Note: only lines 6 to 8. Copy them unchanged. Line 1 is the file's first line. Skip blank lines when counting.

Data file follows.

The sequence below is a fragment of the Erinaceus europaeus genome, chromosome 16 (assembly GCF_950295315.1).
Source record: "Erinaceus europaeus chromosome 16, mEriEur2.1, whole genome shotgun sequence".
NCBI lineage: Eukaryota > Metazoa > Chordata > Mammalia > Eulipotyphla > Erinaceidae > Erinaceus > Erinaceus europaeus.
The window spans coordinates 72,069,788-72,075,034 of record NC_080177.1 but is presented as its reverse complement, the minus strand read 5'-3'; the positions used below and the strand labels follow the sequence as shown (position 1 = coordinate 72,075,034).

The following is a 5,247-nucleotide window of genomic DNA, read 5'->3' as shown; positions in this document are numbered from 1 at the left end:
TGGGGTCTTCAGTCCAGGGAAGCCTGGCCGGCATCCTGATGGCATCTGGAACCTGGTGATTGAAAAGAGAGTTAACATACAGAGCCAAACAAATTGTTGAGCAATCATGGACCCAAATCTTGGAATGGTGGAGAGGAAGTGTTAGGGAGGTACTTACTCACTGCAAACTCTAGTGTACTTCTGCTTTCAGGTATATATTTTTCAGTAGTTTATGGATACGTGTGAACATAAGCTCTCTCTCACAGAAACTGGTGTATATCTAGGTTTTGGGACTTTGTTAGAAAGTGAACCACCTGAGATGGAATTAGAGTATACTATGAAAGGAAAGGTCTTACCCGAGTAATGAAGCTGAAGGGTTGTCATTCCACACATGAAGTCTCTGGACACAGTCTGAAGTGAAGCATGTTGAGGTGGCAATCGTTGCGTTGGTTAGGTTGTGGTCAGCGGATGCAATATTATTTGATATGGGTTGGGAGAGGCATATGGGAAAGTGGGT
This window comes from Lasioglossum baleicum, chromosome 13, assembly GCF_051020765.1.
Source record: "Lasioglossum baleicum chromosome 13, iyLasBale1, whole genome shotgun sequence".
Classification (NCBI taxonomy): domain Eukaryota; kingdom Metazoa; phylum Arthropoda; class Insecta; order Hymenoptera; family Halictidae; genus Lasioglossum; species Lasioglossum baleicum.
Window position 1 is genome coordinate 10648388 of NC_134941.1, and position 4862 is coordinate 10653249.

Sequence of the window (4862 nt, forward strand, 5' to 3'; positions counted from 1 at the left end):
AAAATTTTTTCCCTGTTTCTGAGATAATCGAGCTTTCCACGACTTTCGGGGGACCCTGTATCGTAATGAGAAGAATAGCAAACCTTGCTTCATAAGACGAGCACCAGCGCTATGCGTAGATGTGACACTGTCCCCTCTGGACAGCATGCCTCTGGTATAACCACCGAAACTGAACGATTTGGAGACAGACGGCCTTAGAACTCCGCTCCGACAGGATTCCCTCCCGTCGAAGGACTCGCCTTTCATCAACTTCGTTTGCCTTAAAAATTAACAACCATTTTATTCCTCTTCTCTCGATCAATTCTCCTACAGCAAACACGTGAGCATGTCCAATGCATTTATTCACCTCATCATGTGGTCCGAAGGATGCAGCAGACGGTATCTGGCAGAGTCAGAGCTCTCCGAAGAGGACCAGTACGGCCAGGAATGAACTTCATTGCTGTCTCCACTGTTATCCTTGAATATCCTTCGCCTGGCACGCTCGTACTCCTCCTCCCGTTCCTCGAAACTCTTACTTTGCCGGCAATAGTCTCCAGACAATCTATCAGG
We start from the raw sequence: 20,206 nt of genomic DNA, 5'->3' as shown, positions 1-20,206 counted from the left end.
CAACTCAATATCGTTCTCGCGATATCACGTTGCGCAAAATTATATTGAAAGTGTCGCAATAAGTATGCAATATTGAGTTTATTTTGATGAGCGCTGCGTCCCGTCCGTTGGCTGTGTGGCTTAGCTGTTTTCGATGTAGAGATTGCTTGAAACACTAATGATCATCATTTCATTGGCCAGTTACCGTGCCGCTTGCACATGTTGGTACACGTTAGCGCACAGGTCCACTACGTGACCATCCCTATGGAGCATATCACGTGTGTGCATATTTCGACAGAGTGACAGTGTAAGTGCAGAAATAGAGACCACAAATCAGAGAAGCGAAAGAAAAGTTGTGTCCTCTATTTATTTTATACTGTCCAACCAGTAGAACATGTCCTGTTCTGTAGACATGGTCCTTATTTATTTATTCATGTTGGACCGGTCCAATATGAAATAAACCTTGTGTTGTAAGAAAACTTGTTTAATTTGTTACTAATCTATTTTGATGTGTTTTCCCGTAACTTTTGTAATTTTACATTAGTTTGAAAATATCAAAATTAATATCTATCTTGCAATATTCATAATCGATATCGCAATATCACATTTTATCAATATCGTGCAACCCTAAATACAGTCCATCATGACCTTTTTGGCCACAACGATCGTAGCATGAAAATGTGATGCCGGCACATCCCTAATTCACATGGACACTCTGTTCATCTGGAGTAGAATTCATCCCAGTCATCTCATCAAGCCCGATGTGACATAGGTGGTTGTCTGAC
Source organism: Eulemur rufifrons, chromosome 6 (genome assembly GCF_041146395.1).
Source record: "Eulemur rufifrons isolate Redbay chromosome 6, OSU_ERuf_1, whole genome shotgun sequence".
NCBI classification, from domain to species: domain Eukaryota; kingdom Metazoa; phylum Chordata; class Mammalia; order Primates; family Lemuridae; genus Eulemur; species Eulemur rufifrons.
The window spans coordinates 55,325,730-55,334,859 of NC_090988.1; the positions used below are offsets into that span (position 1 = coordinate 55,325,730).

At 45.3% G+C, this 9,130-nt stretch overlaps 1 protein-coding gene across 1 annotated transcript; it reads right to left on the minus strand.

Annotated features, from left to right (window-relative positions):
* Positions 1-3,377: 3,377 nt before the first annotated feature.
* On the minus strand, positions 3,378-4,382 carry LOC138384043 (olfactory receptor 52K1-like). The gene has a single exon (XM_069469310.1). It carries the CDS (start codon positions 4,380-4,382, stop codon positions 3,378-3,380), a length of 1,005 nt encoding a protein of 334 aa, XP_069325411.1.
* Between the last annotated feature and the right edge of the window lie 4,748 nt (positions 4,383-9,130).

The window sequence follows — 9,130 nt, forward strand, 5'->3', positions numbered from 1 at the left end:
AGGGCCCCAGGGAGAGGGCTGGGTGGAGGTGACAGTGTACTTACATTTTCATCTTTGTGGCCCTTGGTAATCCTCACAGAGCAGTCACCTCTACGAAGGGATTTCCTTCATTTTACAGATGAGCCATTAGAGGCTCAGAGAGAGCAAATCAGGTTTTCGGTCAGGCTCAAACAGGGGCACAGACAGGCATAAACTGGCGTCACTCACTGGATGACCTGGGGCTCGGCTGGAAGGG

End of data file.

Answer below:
TGGGGTCTTCAGTCCAGGGAAGCCTGGCCGGCATCCTGATGGCATCTGGAACCTGGTGATTGAAAAGAGAGTTAACATACAGAGCCAAACAAATTGTTGAGCAATCATGGACCCAAATCTTGGAATGGTGGAGAGGAAGTGTTAGGGAGGTACTTACTCACTGCAAACTCTAGTGTACTTCTGCTTTCAGGTATATATTTTTCAGTAGTTTATGGATACGTGTGAACATAAGCTCTCTCTCACAGAAACTGGTGTATATCTAGGTTTTGGGACTTTGTTAGAAAGTGAACCACCTGAGATGGAATTAGAGTATACTATGAAAGGAAAGGTCTTACCCGAGTAATGAAGCTGAAGGGTTGTCATTCCACACATGAAGTCTCTGGACACAGTCTGAAGTGAAGCATGTTGAGGTGGCAATCGTTGCGTTGGTTAGGTTGTGGTCAGCGGATGCAATATTATTTGATATGGGTTGGGAGAGGCATATGGGAAAGTGGGT
This window comes from Lasioglossum baleicum, chromosome 13, assembly GCF_051020765.1.
Source record: "Lasioglossum baleicum chromosome 13, iyLasBale1, whole genome shotgun sequence".